ACL

What is an ACL?
ACL stands for anterior cruciate ligament. It runs diagonally in the middle of the knee. It prevents the tibia (shin bone) from sliding out in front of the femur (thigh bone). It is commonly injured in athletes who participate in sports such as soccer, football, and basketball.

What can cause an ACL injury?
An ACL injury can occur when changing direction rapidly, stopping suddenly, landing from a jump incorrectly or direct contact collision such as a football tackle. Most injuries are complete tears. Partial tears of the ACL are rare but occasionally happen.

What are the symptoms of an ACL injury?
At the time of the injury, you might hear a “popping noise” and you will likely collapse as the knee gives out. The knee will swell within 6 hours and there will be pain especially when weight is put on it. If left untreated, swelling and pain may go away on their own but if your child returns to physical activity the knee will probably be unstable, move abnormally and cause further damage to the meniscuses and knee cartilage.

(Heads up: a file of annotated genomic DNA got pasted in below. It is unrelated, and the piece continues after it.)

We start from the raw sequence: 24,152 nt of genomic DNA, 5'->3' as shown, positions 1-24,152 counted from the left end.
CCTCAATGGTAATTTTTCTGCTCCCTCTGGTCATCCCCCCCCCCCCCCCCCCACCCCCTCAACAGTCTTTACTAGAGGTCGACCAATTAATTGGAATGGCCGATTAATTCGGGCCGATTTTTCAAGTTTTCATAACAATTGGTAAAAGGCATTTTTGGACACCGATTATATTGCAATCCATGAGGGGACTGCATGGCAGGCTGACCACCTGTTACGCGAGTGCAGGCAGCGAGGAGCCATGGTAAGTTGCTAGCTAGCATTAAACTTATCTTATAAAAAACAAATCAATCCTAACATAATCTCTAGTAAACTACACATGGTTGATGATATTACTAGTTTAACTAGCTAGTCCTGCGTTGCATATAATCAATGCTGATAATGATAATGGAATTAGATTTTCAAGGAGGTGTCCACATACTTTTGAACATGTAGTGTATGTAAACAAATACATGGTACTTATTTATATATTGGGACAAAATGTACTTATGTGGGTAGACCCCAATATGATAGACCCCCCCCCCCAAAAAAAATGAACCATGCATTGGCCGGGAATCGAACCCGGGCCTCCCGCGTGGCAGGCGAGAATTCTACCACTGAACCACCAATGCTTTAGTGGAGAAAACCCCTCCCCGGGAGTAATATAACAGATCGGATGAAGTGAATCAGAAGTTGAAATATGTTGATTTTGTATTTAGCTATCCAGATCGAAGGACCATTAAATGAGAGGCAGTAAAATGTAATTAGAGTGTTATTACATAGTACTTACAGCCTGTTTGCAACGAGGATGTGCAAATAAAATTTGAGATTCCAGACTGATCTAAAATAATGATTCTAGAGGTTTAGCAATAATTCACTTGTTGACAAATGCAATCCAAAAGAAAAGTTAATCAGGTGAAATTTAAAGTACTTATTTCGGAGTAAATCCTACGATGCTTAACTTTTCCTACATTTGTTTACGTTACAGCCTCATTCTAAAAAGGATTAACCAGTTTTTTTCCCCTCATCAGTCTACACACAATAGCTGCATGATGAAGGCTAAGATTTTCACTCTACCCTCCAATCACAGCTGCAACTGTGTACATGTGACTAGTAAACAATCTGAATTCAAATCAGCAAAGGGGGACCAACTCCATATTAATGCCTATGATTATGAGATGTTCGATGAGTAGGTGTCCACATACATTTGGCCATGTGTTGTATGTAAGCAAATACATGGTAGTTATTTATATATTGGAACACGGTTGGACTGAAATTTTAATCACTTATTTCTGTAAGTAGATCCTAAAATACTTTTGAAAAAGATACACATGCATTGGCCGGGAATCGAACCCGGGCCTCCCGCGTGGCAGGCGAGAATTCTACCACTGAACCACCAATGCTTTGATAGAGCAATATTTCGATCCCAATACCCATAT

What is the treatment for an ACL injury?
The treatment is called ACL reconstruction. It is a minimally invasive outpatient surgery that reconstructs the ligament using a tissue graft. Dr. Bradley usually uses hamstring tendons harvested from the same leg that has an ACL tear. Physical therapy is required following surgery to regain motion and strength in the knees.

How long is recovery time?
Recovery time varies from patient to patient. It could take 6 months up to a year to return to full activities. There are very frequent physical therapy visits as well as home exercises for the first three months following the surgery. There are less frequent physical therapy visits for the next three months. Most commonly the injured person returns to sports 9 months after the reconstruction.


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